|The Relationship Between Scapular Dyskinesis and Generalized Joint Hypermobility in Young Women|
|Afsun Nodehi Moghadam1, Maryam Moghadam Salimi2, Enayatolah Bakhshi3|
|1Department of Physiotherapy, Rofeideh Rehabilitation Hospital, University of Social Welfare and Rehabilitation Sciences, Tehran, Iran
2Department of Physiotherapy, Tabriz University of Medical Sciences, Tabriz, Iran. 3Department of Statistics, University of Social Welfare and Rehabilitation Sciences, Tehran, Iran
CJMB 2018; 5: 189–193
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Keywords : Joint hypermobility, Joint laxity, Scapula, Shoulder injuries
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Objectives: Individuals with generalized joint hypermobility (GJH) have motions beyond the normal range in the shoulder, and less shoulder stability. Scapular dyskinesis is likely to be a consequence of weakness in scapular stabilizer muscle. This study intended to identify the relationship between GJH and scapular dyskinesis in young women.
Materials and Methods: One hundred women (47 hypermobile and 53 non-hypermobile) participated in this case control study. The Beighton score was used to diagnose GJH. Visual scapular dyskinesis test (proposed by Uhl et al) was used for the evaluation of scapular dyskinesis. Scapular winging and/or dysrhythmia is observed during a set of bilateral, active, shoulder ﬂexion, abduction and scaption (40° anterior to the frontal plane) for 5 times while having the thumbs pointed up. These movements were performed, bearing the weight on their hands. Generalized estimating equations were used in order to compare the scapular dyskinesis prevalence during shoulder ﬂexion, abduction and scaption between the females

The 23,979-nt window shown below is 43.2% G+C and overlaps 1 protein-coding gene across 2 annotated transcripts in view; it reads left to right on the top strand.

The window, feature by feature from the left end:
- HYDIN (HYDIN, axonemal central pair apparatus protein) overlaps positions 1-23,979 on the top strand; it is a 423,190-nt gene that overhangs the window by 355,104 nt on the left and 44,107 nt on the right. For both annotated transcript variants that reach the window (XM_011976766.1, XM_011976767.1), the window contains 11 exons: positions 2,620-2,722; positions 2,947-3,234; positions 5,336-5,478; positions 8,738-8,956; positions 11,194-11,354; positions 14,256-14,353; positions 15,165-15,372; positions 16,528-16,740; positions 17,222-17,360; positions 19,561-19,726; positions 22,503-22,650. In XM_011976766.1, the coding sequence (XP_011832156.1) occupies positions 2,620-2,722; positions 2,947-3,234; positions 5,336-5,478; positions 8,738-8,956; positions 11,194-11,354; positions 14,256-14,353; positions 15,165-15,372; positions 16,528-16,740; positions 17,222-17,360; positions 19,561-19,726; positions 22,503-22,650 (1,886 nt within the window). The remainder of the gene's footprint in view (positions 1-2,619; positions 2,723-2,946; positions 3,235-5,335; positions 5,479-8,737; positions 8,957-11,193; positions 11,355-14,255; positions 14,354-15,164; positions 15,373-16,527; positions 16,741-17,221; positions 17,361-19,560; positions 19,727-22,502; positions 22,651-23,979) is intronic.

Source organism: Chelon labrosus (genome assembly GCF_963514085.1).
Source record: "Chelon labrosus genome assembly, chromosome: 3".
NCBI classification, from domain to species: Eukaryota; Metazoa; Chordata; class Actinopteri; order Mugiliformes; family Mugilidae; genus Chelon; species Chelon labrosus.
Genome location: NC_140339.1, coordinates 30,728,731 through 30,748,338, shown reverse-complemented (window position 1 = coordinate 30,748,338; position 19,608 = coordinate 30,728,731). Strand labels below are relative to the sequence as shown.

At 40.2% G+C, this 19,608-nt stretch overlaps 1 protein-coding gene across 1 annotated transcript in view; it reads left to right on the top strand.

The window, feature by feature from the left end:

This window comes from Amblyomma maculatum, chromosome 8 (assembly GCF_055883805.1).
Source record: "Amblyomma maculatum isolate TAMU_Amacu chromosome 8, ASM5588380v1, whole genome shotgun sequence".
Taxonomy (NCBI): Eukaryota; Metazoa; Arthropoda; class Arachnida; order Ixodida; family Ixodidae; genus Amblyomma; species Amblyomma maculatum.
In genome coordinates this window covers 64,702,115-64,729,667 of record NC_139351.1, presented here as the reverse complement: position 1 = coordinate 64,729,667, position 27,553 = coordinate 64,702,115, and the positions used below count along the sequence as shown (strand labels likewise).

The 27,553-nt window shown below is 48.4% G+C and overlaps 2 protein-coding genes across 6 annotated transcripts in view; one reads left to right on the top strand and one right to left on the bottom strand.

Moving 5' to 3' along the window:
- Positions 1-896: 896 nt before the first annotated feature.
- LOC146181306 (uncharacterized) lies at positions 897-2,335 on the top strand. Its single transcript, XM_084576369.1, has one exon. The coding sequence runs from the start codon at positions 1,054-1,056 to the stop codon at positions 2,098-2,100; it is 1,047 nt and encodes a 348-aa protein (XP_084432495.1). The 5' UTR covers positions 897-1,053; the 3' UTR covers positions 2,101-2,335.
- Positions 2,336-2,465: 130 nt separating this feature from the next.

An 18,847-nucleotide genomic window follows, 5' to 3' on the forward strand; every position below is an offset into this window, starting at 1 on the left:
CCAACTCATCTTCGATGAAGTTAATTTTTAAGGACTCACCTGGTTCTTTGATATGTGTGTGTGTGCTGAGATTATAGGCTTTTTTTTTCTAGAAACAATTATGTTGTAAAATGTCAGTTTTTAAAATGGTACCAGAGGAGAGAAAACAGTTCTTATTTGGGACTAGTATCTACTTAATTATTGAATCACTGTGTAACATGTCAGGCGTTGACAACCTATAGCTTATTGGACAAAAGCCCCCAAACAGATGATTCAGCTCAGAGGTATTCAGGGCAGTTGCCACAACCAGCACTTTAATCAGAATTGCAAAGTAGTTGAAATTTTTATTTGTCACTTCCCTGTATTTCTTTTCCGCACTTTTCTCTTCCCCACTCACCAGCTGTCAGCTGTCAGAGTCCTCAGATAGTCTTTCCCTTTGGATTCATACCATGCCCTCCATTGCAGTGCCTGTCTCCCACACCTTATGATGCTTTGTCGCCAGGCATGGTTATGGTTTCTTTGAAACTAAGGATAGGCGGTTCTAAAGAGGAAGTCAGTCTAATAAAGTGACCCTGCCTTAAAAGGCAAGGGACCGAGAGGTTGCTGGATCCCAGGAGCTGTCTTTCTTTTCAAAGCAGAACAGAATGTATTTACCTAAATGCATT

Results: The prevalence of scapular dyskinesis in the females with GJH was twice more than that in the females with no hypermobility [OR=2.18(95% CI: 1.18-4.03)]. It was also found that there were not any signifcant differences in the prevalence of scapular dyskinesis between shoulder elevation planes (ﬂexion, abduction and scaption) in the females with
Conclusions: Higher prevalence of scapular dyskinesis in the females with GJH may place them at the risk of future shoulder pain and pathology, which should be considered in the evaluation and management of hypermobile individuals.
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